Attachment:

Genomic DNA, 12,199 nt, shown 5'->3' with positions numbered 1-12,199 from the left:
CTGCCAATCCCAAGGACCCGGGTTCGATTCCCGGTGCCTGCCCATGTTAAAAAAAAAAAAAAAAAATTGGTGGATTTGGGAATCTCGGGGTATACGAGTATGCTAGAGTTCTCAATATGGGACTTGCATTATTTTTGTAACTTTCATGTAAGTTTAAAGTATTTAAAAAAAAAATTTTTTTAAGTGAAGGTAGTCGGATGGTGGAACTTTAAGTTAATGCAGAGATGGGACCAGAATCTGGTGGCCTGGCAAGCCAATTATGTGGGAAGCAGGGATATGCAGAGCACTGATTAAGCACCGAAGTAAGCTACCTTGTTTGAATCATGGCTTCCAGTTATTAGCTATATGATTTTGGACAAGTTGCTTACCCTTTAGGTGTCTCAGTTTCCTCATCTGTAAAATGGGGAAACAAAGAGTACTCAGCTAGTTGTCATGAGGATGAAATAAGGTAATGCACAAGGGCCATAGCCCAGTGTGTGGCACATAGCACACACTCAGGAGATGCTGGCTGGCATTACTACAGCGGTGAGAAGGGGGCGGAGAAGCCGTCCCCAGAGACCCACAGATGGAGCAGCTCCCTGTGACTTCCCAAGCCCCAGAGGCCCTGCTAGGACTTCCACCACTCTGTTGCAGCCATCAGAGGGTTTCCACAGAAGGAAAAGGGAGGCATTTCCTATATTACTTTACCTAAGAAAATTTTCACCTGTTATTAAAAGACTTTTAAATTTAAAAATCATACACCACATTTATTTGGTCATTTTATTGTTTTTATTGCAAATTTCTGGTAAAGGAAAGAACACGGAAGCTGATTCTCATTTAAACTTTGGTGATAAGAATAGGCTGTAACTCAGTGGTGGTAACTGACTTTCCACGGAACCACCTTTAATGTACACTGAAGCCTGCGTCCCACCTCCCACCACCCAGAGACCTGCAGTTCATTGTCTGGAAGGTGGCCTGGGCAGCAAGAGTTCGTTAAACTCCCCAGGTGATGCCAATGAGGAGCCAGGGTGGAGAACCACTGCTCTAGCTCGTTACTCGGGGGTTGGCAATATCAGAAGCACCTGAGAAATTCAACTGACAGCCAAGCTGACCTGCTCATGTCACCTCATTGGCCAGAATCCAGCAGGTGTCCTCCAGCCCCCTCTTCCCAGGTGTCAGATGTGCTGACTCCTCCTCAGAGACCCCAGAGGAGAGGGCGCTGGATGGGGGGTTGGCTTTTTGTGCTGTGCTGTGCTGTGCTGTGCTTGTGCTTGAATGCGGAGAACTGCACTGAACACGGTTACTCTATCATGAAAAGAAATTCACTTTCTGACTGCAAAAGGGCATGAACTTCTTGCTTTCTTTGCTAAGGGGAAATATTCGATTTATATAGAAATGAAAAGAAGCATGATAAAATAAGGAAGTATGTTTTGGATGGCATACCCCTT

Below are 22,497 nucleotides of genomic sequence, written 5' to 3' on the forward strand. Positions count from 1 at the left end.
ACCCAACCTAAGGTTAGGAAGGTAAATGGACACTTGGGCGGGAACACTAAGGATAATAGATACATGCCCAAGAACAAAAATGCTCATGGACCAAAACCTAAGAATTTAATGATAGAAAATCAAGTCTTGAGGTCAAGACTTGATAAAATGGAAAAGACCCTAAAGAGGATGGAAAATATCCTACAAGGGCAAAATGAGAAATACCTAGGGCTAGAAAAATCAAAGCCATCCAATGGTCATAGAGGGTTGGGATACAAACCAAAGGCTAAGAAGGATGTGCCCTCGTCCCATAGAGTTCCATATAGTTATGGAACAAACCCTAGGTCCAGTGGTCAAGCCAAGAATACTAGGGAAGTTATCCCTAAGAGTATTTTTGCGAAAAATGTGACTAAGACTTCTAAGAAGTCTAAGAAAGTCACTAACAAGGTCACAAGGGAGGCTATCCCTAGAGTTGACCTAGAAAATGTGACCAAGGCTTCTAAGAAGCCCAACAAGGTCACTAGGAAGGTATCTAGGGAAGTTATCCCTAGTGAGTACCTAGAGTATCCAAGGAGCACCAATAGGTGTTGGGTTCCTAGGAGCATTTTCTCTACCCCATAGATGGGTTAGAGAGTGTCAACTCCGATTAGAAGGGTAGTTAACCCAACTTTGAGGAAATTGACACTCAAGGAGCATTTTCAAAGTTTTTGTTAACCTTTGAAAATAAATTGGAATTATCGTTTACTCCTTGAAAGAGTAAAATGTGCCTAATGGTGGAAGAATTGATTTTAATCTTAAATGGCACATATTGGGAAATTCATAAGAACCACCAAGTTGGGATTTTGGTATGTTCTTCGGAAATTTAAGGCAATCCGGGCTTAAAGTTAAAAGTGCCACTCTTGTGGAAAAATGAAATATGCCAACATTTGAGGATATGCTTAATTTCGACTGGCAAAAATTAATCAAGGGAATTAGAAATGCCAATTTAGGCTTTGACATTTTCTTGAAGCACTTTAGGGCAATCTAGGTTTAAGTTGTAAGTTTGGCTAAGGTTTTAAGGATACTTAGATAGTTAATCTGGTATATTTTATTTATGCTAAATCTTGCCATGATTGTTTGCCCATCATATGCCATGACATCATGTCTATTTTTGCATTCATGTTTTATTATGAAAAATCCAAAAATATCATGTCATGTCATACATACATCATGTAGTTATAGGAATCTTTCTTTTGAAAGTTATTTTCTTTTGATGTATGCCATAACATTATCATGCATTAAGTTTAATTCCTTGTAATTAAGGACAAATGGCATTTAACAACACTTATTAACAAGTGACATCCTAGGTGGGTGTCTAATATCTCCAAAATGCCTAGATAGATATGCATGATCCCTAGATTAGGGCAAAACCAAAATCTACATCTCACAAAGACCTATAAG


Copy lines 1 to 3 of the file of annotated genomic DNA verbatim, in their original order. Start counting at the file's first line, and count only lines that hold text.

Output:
Genomic DNA, 12,199 nt, shown 5'->3' with positions numbered 1-12,199 from the left:
CTGCCAATCCCAAGGACCCGGGTTCGATTCCCGGTGCCTGCCCATGTTAAAAAAAAAAAAAAAAAATTGGTGGATTTGGGAATCTCGGGGTATACGAGTATGCTAGAGTTCTCAATATGGGACTTGCATTATTTTTGTAACTTTCATGTAAGTTTAAAGTATTTAAAAAAAAAATTTTTTTAAGTGAAGGTAGTCGGATGGTGGAACTTTAAGTTAATGCAGAGATGGGACCAGAATCTGGTGGCCTGGCAAGCCAATTATGTGGGAAGCAGGGATATGCAGAGCACTGATTAAGCACCGAAGTAAGCTACCTTGTTTGAATCATGGCTTCCAGTTATTAGCTATATGATTTTGGACAAGTTGCTTACCCTTTAGGTGTCTCAGTTTCCTCATCTGTAAAATGGGGAAACAAAGAGTACTCAGCTAGTTGTCATGAGGATGAAATAAGGTAATGCACAAGGGCCATAGCCCAGTGTGTGGCACATAGCACACACTCAGGAGATGCTGGCTGGCATTACTACAGCGGTGAGAAGGGGGCGGAGAAGCCGTCCCCAGAGACCCACAGATGGAGCAGCTCCCTGTGACTTCCCAAGCCCCAGAGGCCCTGCTAGGACTTCCACCACTCTGTTGCAGCCATCAGAGGGTTTCCACAGAAGGAAAAGGGAGGCATTTCCTATATTACTTTACCTAAGAAAATTTTCACCTGTTATTAAAAGACTTTTAAATTTAAAAATCATACACCACATTTATTTGGTCATTTTATTGTTTTTATTGCAAATTTCTGGTAAAGGAAAGAACACGGAAGCTGATTCTCATTTAAACTTTGGTGATAAGAATAGGCTGTAACTCAGTGGTGGTAACTGACTTTCCACGGAACCACCTTTAATGTACACTGAAGCCTGCGTCCCACCTCCCACCACCCAGAGACCTGCAGTTCATTGTCTGGAAGGTGGCCTGGGCAGCAAGAGTTCGTTAAACTCCCCAGGTGATGCCAATGAGGAGCCAGGGTGGAGAACCACTGCTCTAGCTCGTTACTCGGGGGTTGGCAATATCAGAAGCACCTGAGAAATTCAACTGACAGCCAAGCTGACCTGCTCATGTCACCTCATTGGCCAGAATCCAGCAGGTGTCCTCCAGCCCCCTCTTCCCAGGTGTCAGATGTGCTGACTCCTCCTCAGAGACCCCAGAGGAGAGGGCGCTGGATGGGGGGTTGGCTTTTTGTGCTGTGCTGTGCTGTGCTGTGCTTGTGCTTGAATGCGGAGAACTGCACTGAACACGGTTACTCTATCATGAAAAGAAATTCACTTTCTGACTGCAAAAGGGCATGAACTTCTTGCTTTCTTTGCTAAGGGGAAATATTCGATTTATATAGAAATGAAAAGAAGCATGATAAAATAAGGAAGTATGTTTTGGATGGCATACCCCTT

Below are 22,497 nucleotides of genomic sequence, written 5' to 3' on the forward strand. Positions count from 1 at the left end.